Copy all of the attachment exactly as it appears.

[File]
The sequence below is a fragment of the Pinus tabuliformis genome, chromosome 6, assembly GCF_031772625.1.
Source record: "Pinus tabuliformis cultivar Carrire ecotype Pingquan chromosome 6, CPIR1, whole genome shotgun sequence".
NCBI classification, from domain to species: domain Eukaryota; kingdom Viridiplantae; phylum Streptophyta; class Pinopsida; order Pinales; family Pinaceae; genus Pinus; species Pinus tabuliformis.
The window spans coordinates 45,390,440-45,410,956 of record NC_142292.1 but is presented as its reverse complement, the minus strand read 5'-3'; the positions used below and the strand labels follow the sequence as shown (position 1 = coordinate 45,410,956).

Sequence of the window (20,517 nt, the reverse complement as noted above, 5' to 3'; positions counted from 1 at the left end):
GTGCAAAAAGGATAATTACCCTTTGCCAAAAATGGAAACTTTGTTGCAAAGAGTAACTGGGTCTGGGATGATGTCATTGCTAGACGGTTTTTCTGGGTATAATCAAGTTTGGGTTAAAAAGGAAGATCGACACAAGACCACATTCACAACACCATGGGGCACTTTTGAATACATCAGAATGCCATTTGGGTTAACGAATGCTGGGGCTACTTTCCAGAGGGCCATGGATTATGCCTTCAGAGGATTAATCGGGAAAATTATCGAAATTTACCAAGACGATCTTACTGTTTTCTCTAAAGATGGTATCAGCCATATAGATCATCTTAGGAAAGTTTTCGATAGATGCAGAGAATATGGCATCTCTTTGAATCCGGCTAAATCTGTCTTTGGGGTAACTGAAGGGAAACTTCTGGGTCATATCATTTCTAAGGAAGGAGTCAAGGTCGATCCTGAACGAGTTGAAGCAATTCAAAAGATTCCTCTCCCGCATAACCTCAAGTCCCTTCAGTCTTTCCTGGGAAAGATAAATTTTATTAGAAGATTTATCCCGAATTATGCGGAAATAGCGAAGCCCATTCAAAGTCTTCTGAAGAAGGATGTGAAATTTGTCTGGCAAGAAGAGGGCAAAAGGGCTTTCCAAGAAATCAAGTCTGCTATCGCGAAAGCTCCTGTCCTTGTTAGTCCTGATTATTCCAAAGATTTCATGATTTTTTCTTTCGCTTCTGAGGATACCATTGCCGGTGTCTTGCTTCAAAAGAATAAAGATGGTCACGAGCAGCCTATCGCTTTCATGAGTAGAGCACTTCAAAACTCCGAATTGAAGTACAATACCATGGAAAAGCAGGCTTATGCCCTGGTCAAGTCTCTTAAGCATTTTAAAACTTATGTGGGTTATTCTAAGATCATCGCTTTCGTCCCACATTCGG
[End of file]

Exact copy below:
The sequence below is a fragment of the Pinus tabuliformis genome, chromosome 6, assembly GCF_031772625.1.
Source record: "Pinus tabuliformis cultivar Carrire ecotype Pingquan chromosome 6, CPIR1, whole genome shotgun sequence".
NCBI classification, from domain to species: domain Eukaryota; kingdom Viridiplantae; phylum Streptophyta; class Pinopsida; order Pinales; family Pinaceae; genus Pinus; species Pinus tabuliformis.
The window spans coordinates 45,390,440-45,410,956 of record NC_142292.1 but is presented as its reverse complement, the minus strand read 5'-3'; the positions used below and the strand labels follow the sequence as shown (position 1 = coordinate 45,410,956).

Sequence of the window (20,517 nt, the reverse complement as noted above, 5' to 3'; positions counted from 1 at the left end):
GTGCAAAAAGGATAATTACCCTTTGCCAAAAATGGAAACTTTGTTGCAAAGAGTAACTGGGTCTGGGATGATGTCATTGCTAGACGGTTTTTCTGGGTATAATCAAGTTTGGGTTAAAAAGGAAGATCGACACAAGACCACATTCACAACACCATGGGGCACTTTTGAATACATCAGAATGCCATTTGGGTTAACGAATGCTGGGGCTACTTTCCAGAGGGCCATGGATTATGCCTTCAGAGGATTAATCGGGAAAATTATCGAAATTTACCAAGACGATCTTACTGTTTTCTCTAAAGATGGTATCAGCCATATAGATCATCTTAGGAAAGTTTTCGATAGATGCAGAGAATATGGCATCTCTTTGAATCCGGCTAAATCTGTCTTTGGGGTAACTGAAGGGAAACTTCTGGGTCATATCATTTCTAAGGAAGGAGTCAAGGTCGATCCTGAACGAGTTGAAGCAATTCAAAAGATTCCTCTCCCGCATAACCTCAAGTCCCTTCAGTCTTTCCTGGGAAAGATAAATTTTATTAGAAGATTTATCCCGAATTATGCGGAAATAGCGAAGCCCATTCAAAGTCTTCTGAAGAAGGATGTGAAATTTGTCTGGCAAGAAGAGGGCAAAAGGGCTTTCCAAGAAATCAAGTCTGCTATCGCGAAAGCTCCTGTCCTTGTTAGTCCTGATTATTCCAAAGATTTCATGATTTTTTCTTTCGCTTCTGAGGATACCATTGCCGGTGTCTTGCTTCAAAAGAATAAAGATGGTCACGAGCAGCCTATCGCTTTCATGAGTAGAGCACTTCAAAACTCCGAATTGAAGTACAATACCATGGAAAAGCAGGCTTATGCCCTGGTCAAGTCTCTTAAGCATTTTAAAACTTATGTGGGTTATTCTAAGATCATCGCTTTCGTCCCACATTCGG